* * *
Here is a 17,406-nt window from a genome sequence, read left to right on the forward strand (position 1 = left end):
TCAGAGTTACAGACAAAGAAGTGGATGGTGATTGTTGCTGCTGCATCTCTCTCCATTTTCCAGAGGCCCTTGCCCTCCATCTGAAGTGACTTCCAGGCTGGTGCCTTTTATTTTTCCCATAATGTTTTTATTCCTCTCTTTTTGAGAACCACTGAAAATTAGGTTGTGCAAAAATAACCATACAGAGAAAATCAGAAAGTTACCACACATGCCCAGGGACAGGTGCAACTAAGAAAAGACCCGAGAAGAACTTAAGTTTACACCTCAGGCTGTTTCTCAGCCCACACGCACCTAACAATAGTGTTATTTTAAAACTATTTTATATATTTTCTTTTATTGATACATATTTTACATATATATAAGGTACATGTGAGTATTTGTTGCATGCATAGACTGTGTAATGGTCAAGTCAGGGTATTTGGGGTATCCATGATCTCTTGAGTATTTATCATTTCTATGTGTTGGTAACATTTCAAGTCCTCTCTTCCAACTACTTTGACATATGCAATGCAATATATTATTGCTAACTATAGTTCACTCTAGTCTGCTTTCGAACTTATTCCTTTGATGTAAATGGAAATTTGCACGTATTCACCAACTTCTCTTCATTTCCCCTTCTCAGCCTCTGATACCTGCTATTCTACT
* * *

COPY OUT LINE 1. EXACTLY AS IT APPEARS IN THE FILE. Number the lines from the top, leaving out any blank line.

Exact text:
Here is a 17,406-nt window from a genome sequence, read left to right on the forward strand (position 1 = left end):